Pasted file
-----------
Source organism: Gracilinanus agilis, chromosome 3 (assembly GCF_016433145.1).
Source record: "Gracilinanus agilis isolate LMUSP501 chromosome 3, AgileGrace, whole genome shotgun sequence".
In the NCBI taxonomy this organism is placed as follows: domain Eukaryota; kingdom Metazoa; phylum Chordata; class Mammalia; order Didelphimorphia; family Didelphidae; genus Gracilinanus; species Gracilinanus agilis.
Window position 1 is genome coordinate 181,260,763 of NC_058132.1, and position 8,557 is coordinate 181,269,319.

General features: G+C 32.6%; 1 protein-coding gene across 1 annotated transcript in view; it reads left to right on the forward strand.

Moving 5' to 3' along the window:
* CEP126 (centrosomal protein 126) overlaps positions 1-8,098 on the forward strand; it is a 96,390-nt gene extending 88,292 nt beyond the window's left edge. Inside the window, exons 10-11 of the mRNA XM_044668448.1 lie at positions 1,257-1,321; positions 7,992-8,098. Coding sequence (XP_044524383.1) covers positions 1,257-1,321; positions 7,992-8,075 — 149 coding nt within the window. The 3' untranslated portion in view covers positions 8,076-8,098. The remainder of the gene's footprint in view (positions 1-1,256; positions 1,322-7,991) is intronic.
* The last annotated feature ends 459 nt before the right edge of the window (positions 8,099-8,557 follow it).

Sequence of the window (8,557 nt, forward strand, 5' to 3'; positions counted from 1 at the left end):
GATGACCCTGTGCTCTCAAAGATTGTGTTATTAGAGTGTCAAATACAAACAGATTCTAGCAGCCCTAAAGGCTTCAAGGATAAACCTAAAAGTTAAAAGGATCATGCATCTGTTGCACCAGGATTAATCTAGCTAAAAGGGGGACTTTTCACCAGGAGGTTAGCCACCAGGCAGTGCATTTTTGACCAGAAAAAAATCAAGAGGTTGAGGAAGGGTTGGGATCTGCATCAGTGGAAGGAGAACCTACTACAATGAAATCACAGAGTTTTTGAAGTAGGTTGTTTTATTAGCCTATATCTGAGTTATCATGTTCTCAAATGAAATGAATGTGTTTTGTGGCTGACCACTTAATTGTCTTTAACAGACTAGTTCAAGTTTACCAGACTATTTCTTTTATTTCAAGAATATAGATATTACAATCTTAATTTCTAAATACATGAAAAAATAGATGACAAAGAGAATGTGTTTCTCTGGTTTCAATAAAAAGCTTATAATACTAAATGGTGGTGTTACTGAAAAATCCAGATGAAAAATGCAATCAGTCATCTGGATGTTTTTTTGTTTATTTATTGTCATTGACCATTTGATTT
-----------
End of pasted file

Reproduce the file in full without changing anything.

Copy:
Source organism: Gracilinanus agilis, chromosome 3 (assembly GCF_016433145.1).
Source record: "Gracilinanus agilis isolate LMUSP501 chromosome 3, AgileGrace, whole genome shotgun sequence".
In the NCBI taxonomy this organism is placed as follows: domain Eukaryota; kingdom Metazoa; phylum Chordata; class Mammalia; order Didelphimorphia; family Didelphidae; genus Gracilinanus; species Gracilinanus agilis.
Window position 1 is genome coordinate 181,260,763 of NC_058132.1, and position 8,557 is coordinate 181,269,319.

General features: G+C 32.6%; 1 protein-coding gene across 1 annotated transcript in view; it reads left to right on the forward strand.

Moving 5' to 3' along the window:
* CEP126 (centrosomal protein 126) overlaps positions 1-8,098 on the forward strand; it is a 96,390-nt gene extending 88,292 nt beyond the window's left edge. Inside the window, exons 10-11 of the mRNA XM_044668448.1 lie at positions 1,257-1,321; positions 7,992-8,098. Coding sequence (XP_044524383.1) covers positions 1,257-1,321; positions 7,992-8,075 — 149 coding nt within the window. The 3' untranslated portion in view covers positions 8,076-8,098. The remainder of the gene's footprint in view (positions 1-1,256; positions 1,322-7,991) is intronic.
* The last annotated feature ends 459 nt before the right edge of the window (positions 8,099-8,557 follow it).

Sequence of the window (8,557 nt, forward strand, 5' to 3'; positions counted from 1 at the left end):
GATGACCCTGTGCTCTCAAAGATTGTGTTATTAGAGTGTCAAATACAAACAGATTCTAGCAGCCCTAAAGGCTTCAAGGATAAACCTAAAAGTTAAAAGGATCATGCATCTGTTGCACCAGGATTAATCTAGCTAAAAGGGGGACTTTTCACCAGGAGGTTAGCCACCAGGCAGTGCATTTTTGACCAGAAAAAAATCAAGAGGTTGAGGAAGGGTTGGGATCTGCATCAGTGGAAGGAGAACCTACTACAATGAAATCACAGAGTTTTTGAAGTAGGTTGTTTTATTAGCCTATATCTGAGTTATCATGTTCTCAAATGAAATGAATGTGTTTTGTGGCTGACCACTTAATTGTCTTTAACAGACTAGTTCAAGTTTACCAGACTATTTCTTTTATTTCAAGAATATAGATATTACAATCTTAATTTCTAAATACATGAAAAAATAGATGACAAAGAGAATGTGTTTCTCTGGTTTCAATAAAAAGCTTATAATACTAAATGGTGGTGTTACTGAAAAATCCAGATGAAAAATGCAATCAGTCATCTGGATGTTTTTTTGTTTATTTATTGTCATTGACCATTTGATTT